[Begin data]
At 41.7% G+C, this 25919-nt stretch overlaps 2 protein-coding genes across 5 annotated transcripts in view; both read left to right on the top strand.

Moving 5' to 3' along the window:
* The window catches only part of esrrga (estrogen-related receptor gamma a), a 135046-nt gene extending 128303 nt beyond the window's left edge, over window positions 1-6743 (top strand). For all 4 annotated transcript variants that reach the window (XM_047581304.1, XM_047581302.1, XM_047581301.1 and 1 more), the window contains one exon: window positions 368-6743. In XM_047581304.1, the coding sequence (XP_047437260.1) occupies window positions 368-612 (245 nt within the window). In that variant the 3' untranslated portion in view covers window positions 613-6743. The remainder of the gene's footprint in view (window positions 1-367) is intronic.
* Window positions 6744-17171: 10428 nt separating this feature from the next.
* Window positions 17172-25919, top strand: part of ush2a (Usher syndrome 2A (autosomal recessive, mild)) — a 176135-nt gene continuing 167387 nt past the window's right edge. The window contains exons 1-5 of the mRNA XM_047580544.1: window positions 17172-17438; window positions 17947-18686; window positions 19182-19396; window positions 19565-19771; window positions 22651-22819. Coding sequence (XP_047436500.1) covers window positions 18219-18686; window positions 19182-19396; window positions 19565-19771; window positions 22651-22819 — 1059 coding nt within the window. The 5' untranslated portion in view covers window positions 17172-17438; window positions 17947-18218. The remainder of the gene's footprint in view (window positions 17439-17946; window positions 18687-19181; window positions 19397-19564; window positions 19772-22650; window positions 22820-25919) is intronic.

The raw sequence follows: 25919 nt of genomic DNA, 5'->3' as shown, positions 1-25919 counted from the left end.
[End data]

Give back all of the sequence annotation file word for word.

At 41.7% G+C, this 25919-nt stretch overlaps 2 protein-coding genes across 5 annotated transcripts in view; both read left to right on the top strand.

Moving 5' to 3' along the window:
* The window catches only part of esrrga (estrogen-related receptor gamma a), a 135046-nt gene extending 128303 nt beyond the window's left edge, over window positions 1-6743 (top strand). For all 4 annotated transcript variants that reach the window (XM_047581304.1, XM_047581302.1, XM_047581301.1 and 1 more), the window contains one exon: window positions 368-6743. In XM_047581304.1, the coding sequence (XP_047437260.1) occupies window positions 368-612 (245 nt within the window). In that variant the 3' untranslated portion in view covers window positions 613-6743. The remainder of the gene's footprint in view (window positions 1-367) is intronic.
* Window positions 6744-17171: 10428 nt separating this feature from the next.
* Window positions 17172-25919, top strand: part of ush2a (Usher syndrome 2A (autosomal recessive, mild)) — a 176135-nt gene continuing 167387 nt past the window's right edge. The window contains exons 1-5 of the mRNA XM_047580544.1: window positions 17172-17438; window positions 17947-18686; window positions 19182-19396; window positions 19565-19771; window positions 22651-22819. Coding sequence (XP_047436500.1) covers window positions 18219-18686; window positions 19182-19396; window positions 19565-19771; window positions 22651-22819 — 1059 coding nt within the window. The 5' untranslated portion in view covers window positions 17172-17438; window positions 17947-18218. The remainder of the gene's footprint in view (window positions 17439-17946; window positions 18687-19181; window positions 19397-19564; window positions 19772-22650; window positions 22820-25919) is intronic.

The raw sequence follows: 25919 nt of genomic DNA, 5'->3' as shown, positions 1-25919 counted from the left end.